STRUCTURE: Liverpool Community Health Trust has abandoned its bid for foundation trust status after concluding it no longer represented a sustainable future for the trust.

The trust said it had withdrawn from the FT pipeline to explore “alternative organisational models”, including the option of becoming a multispecialty community provider as outlined in the NHS Five Year Forward View.

The last few years have been troubled for the trust. In January 2014 it was issued two warning notices following a highly critical inspection report from the Care Quality Commission that raised concerns about the trust’s culture and staffing numbers.

Liverpool Merseyside waterfront

The trust in Liverpool will explore ‘alternative organisational models’

It was re-inspected by the CQC in May and given a rating of “requires improvement”.

According to the trust, the efficiency programme associated with its quest for foundation status since 2011-12 was an “underlying cause” of its recent troubles.

Pulling out of the pipeline means it no longer has to deliver a fixed end of year surplus, although it is still forecasting to break even in 2014-15.

Liverpool Community said its decision, which has been accepted by the NHS Trust Development Authority, would allow it to “look at a new way of organising NHS community services that is more joined up and able to keep pace with the changing health needs of the area’s population”.

A sustainability board with representation from the trust, the TDA and commissioners will carry out an appraisal to assess alternative organisational models.

The trust said it was particularly interested in the idea floated in the forward view of groups of GPs combining with nurses, community health services and hospital specialists to deliver integrated out of hospital care – the multispecialty community provider model.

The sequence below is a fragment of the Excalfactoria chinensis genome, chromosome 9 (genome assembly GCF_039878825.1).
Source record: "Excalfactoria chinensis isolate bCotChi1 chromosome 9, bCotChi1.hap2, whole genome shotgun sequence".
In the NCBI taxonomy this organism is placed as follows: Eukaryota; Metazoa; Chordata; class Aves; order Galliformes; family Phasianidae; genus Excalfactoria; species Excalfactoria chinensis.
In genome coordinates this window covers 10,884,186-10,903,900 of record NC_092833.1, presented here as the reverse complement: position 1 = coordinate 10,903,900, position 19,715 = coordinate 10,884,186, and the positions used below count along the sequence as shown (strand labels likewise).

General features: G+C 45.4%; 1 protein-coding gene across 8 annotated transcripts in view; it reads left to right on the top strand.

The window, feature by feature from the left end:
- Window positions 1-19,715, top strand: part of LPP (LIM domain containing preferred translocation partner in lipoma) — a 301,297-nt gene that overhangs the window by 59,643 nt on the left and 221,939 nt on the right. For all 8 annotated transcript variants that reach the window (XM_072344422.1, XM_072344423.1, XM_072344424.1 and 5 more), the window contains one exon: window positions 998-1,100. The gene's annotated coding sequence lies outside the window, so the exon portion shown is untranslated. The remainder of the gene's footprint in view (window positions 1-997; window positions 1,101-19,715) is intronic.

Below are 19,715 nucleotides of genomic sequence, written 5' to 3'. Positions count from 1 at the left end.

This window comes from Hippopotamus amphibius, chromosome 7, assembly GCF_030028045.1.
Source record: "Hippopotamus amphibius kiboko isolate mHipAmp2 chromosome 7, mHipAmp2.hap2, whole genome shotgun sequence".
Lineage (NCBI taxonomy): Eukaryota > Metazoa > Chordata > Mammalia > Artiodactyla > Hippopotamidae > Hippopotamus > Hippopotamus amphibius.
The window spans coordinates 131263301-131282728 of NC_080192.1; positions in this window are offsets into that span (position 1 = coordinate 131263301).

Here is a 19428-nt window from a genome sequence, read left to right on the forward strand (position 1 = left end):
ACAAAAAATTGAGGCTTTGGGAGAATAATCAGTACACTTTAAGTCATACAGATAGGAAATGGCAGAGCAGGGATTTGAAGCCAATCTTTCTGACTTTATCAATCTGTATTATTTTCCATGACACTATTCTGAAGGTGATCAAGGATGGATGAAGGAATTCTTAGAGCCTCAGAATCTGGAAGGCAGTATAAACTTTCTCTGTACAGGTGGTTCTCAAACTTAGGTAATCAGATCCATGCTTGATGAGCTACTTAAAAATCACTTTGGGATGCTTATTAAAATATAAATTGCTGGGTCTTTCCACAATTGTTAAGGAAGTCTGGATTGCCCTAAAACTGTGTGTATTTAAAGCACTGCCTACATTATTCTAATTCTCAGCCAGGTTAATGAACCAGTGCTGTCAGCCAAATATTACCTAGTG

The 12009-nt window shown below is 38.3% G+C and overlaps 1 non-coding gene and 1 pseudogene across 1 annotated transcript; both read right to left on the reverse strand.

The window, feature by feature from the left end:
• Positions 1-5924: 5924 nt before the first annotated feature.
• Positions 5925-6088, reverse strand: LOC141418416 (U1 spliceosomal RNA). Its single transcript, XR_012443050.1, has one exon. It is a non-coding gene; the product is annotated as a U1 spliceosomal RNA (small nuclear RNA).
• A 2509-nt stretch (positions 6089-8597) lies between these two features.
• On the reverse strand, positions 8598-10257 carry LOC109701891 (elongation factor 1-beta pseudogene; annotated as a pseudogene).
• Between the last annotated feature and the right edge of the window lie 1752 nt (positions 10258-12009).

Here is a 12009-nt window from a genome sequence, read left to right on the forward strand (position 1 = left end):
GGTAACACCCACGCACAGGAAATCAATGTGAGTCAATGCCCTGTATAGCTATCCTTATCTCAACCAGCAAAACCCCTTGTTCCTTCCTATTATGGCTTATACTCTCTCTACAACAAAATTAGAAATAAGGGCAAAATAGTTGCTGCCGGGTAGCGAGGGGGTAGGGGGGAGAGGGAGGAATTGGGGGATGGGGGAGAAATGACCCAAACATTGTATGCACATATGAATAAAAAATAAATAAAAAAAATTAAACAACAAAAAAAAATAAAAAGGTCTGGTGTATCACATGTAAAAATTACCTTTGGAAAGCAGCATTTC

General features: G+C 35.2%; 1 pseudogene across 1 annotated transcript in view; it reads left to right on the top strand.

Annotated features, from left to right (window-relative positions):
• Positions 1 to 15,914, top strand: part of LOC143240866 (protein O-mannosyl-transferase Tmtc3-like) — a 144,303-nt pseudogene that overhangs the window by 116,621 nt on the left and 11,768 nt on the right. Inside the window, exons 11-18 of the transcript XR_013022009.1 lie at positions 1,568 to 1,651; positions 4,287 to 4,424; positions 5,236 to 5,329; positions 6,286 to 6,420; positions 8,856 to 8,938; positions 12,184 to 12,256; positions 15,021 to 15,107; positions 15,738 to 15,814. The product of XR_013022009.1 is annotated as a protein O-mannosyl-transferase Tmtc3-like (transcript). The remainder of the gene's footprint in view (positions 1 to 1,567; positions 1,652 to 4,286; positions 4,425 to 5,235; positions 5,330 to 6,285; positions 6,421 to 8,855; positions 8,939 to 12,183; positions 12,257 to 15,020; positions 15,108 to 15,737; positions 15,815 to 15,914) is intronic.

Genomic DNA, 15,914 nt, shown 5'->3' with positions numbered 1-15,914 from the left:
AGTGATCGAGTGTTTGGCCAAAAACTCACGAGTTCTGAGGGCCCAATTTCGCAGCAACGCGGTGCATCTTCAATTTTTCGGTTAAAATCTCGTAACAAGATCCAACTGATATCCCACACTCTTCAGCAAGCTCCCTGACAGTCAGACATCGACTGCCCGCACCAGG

The sustainability board expects to choose a preferred option by June but it will not be implemented until April 2016 at the earliest.

A spokeswoman for the TDA said the trust’s decision had been taken after “much consideration of its ability to move forward at the moment as a potential standalone FT”.

She said the TDA would “work with staff, commissioners and stakeholders to bring about a positive and successful future outcome for the patients cared for by the trust”.

The TDA is currently in the late stages of a process to “segment” the trust sector into different groups according to their prospects for achieving FT status.

This will include identifying a cohort of trusts that cannot reach the status in their current form.

For these trusts, acquisition by another organisation or a “franchise, management contract or other innovative organisational form” will be the best way of making them sustainable.

A first cut of the segmentation has now been completed but it is not yet clear when this information will be published.